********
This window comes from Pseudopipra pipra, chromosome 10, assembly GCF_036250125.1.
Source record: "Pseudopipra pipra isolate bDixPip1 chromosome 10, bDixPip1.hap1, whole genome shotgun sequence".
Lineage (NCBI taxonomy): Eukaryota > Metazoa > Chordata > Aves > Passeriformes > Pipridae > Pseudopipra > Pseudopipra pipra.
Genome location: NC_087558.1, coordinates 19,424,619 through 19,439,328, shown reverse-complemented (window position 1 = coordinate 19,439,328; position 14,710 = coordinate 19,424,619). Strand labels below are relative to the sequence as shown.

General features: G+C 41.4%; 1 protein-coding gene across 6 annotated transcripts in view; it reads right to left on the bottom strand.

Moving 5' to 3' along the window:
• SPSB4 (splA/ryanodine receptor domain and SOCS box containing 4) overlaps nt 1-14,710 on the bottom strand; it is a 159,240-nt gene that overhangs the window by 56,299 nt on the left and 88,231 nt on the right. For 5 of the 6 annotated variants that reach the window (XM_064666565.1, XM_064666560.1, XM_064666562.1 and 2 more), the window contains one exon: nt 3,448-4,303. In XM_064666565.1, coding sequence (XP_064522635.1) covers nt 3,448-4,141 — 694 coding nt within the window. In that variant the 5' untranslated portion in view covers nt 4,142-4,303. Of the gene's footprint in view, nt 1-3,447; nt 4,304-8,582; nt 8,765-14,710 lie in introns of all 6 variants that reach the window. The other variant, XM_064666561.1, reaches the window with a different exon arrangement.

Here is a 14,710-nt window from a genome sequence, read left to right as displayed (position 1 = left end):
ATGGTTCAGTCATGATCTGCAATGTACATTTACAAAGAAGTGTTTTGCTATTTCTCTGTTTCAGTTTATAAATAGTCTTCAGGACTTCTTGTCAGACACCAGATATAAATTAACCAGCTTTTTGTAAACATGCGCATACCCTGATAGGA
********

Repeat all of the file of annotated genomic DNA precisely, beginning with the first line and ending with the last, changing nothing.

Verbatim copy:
This window comes from Pseudopipra pipra, chromosome 10, assembly GCF_036250125.1.
Source record: "Pseudopipra pipra isolate bDixPip1 chromosome 10, bDixPip1.hap1, whole genome shotgun sequence".
Lineage (NCBI taxonomy): Eukaryota > Metazoa > Chordata > Aves > Passeriformes > Pipridae > Pseudopipra > Pseudopipra pipra.
Genome location: NC_087558.1, coordinates 19,424,619 through 19,439,328, shown reverse-complemented (window position 1 = coordinate 19,439,328; position 14,710 = coordinate 19,424,619). Strand labels below are relative to the sequence as shown.

General features: G+C 41.4%; 1 protein-coding gene across 6 annotated transcripts in view; it reads right to left on the bottom strand.

Moving 5' to 3' along the window:
• SPSB4 (splA/ryanodine receptor domain and SOCS box containing 4) overlaps nt 1-14,710 on the bottom strand; it is a 159,240-nt gene that overhangs the window by 56,299 nt on the left and 88,231 nt on the right. For 5 of the 6 annotated variants that reach the window (XM_064666565.1, XM_064666560.1, XM_064666562.1 and 2 more), the window contains one exon: nt 3,448-4,303. In XM_064666565.1, coding sequence (XP_064522635.1) covers nt 3,448-4,141 — 694 coding nt within the window. In that variant the 5' untranslated portion in view covers nt 4,142-4,303. Of the gene's footprint in view, nt 1-3,447; nt 4,304-8,582; nt 8,765-14,710 lie in introns of all 6 variants that reach the window. The other variant, XM_064666561.1, reaches the window with a different exon arrangement.

Here is a 14,710-nt window from a genome sequence, read left to right as displayed (position 1 = left end):
ATGGTTCAGTCATGATCTGCAATGTACATTTACAAAGAAGTGTTTTGCTATTTCTCTGTTTCAGTTTATAAATAGTCTTCAGGACTTCTTGTCAGACACCAGATATAAATTAACCAGCTTTTTGTAAACATGCGCATACCCTGATAGGA